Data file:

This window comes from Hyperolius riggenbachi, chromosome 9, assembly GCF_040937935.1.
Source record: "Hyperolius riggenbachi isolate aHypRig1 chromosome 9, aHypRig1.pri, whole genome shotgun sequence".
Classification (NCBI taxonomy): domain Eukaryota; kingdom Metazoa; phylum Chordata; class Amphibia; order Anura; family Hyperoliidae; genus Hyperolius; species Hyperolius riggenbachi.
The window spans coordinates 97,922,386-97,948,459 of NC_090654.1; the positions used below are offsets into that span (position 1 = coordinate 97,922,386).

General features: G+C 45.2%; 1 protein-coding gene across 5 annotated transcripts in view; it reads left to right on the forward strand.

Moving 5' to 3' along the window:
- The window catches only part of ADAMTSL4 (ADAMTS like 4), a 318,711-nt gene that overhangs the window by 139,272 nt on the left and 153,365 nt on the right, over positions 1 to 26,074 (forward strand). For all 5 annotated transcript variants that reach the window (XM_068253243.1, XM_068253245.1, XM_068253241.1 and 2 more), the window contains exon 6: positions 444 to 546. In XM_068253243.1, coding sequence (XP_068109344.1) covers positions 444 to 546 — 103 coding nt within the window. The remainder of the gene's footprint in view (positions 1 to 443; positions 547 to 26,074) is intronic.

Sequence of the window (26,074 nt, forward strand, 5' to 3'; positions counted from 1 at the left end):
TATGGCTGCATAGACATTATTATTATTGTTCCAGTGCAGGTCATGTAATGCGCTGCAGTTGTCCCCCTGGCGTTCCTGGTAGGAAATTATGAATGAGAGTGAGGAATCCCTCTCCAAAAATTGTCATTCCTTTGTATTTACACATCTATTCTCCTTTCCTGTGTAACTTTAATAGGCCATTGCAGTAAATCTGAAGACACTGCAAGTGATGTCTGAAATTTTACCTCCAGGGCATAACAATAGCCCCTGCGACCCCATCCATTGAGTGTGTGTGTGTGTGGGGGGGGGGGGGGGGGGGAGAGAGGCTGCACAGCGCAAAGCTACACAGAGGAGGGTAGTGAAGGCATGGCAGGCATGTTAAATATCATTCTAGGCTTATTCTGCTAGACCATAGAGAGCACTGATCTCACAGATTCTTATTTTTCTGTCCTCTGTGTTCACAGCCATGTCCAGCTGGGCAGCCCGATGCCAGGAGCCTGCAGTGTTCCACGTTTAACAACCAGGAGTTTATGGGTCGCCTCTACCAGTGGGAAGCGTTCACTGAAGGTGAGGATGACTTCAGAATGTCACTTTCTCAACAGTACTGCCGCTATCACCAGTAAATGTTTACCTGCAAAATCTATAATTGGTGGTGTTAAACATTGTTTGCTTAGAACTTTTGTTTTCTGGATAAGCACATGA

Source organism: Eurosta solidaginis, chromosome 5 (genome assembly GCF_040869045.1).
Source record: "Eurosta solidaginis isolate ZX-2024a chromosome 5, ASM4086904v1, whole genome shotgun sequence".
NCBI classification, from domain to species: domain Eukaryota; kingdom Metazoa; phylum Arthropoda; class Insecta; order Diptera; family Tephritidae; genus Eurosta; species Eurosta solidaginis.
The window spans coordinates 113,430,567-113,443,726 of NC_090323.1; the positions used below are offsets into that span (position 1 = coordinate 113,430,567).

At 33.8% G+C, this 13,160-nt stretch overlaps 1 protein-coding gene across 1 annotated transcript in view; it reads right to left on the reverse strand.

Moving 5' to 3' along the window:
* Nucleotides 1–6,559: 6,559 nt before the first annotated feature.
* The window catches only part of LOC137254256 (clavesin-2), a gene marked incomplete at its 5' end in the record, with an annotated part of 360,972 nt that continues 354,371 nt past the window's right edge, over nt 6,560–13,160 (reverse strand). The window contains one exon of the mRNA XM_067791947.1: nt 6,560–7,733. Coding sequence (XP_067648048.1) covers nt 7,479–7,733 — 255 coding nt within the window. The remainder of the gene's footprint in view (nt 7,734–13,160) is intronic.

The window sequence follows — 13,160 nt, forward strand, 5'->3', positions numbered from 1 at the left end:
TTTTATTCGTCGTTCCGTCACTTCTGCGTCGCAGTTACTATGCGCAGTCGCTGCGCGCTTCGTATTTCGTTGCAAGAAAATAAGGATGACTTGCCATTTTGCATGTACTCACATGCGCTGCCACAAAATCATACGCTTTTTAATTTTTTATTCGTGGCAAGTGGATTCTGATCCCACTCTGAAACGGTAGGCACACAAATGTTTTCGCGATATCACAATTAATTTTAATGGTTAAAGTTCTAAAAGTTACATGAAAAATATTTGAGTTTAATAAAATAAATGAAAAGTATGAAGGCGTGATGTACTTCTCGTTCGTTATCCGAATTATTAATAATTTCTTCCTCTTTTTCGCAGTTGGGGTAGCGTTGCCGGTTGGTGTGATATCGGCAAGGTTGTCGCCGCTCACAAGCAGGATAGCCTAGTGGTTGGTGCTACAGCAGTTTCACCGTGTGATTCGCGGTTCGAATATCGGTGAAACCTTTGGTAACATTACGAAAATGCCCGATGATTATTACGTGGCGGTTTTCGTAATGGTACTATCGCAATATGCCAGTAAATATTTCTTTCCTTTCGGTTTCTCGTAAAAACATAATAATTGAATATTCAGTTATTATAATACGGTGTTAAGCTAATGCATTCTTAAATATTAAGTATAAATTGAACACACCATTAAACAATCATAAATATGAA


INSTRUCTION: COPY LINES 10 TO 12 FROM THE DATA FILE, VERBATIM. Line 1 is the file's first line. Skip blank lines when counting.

Source organism: Eurosta solidaginis, chromosome 5 (genome assembly GCF_040869045.1).
Source record: "Eurosta solidaginis isolate ZX-2024a chromosome 5, ASM4086904v1, whole genome shotgun sequence".
NCBI classification, from domain to species: domain Eukaryota; kingdom Metazoa; phylum Arthropoda; class Insecta; order Diptera; family Tephritidae; genus Eurosta; species Eurosta solidaginis.